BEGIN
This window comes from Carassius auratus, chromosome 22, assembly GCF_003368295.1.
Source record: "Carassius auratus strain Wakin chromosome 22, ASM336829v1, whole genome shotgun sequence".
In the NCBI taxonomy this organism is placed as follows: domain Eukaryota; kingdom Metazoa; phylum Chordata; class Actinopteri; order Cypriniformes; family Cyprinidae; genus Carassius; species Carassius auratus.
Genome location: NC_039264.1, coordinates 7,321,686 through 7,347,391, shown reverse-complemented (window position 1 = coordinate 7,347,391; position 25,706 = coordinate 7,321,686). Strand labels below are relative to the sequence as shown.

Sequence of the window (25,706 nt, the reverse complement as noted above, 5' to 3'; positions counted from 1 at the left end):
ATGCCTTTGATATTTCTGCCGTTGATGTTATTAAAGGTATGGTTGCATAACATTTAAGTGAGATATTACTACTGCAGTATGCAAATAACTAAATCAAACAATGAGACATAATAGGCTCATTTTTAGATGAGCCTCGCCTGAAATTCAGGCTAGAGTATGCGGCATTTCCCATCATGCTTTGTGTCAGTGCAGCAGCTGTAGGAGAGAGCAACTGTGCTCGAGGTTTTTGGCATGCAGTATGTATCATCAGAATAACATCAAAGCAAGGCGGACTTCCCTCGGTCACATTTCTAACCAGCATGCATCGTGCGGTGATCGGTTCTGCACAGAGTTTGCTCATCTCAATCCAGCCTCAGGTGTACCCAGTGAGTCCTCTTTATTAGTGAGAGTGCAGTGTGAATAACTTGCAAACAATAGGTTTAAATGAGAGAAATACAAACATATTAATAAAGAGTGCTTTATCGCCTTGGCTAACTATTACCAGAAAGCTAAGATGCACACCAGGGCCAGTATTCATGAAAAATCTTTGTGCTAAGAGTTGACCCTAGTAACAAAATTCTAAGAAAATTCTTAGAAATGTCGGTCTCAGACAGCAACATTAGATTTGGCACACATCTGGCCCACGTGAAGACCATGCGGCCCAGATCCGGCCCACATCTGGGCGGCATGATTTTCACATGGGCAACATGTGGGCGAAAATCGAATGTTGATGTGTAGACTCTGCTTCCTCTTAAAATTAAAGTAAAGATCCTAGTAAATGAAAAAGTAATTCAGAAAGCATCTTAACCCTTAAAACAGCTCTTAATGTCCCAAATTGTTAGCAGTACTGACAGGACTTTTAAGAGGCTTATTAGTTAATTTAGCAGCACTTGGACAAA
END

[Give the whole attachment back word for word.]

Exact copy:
This window comes from Carassius auratus, chromosome 22, assembly GCF_003368295.1.
Source record: "Carassius auratus strain Wakin chromosome 22, ASM336829v1, whole genome shotgun sequence".
In the NCBI taxonomy this organism is placed as follows: domain Eukaryota; kingdom Metazoa; phylum Chordata; class Actinopteri; order Cypriniformes; family Cyprinidae; genus Carassius; species Carassius auratus.
Genome location: NC_039264.1, coordinates 7,321,686 through 7,347,391, shown reverse-complemented (window position 1 = coordinate 7,347,391; position 25,706 = coordinate 7,321,686). Strand labels below are relative to the sequence as shown.

Sequence of the window (25,706 nt, the reverse complement as noted above, 5' to 3'; positions counted from 1 at the left end):
ATGCCTTTGATATTTCTGCCGTTGATGTTATTAAAGGTATGGTTGCATAACATTTAAGTGAGATATTACTACTGCAGTATGCAAATAACTAAATCAAACAATGAGACATAATAGGCTCATTTTTAGATGAGCCTCGCCTGAAATTCAGGCTAGAGTATGCGGCATTTCCCATCATGCTTTGTGTCAGTGCAGCAGCTGTAGGAGAGAGCAACTGTGCTCGAGGTTTTTGGCATGCAGTATGTATCATCAGAATAACATCAAAGCAAGGCGGACTTCCCTCGGTCACATTTCTAACCAGCATGCATCGTGCGGTGATCGGTTCTGCACAGAGTTTGCTCATCTCAATCCAGCCTCAGGTGTACCCAGTGAGTCCTCTTTATTAGTGAGAGTGCAGTGTGAATAACTTGCAAACAATAGGTTTAAATGAGAGAAATACAAACATATTAATAAAGAGTGCTTTATCGCCTTGGCTAACTATTACCAGAAAGCTAAGATGCACACCAGGGCCAGTATTCATGAAAAATCTTTGTGCTAAGAGTTGACCCTAGTAACAAAATTCTAAGAAAATTCTTAGAAATGTCGGTCTCAGACAGCAACATTAGATTTGGCACACATCTGGCCCACGTGAAGACCATGCGGCCCAGATCCGGCCCACATCTGGGCGGCATGATTTTCACATGGGCAACATGTGGGCGAAAATCGAATGTTGATGTGTAGACTCTGCTTCCTCTTAAAATTAAAGTAAAGATCCTAGTAAATGAAAAAGTAATTCAGAAAGCATCTTAACCCTTAAAACAGCTCTTAATGTCCCAAATTGTTAGCAGTACTGACAGGACTTTTAAGAGGCTTATTAGTTAATTTAGCAGCACTTGGACAAA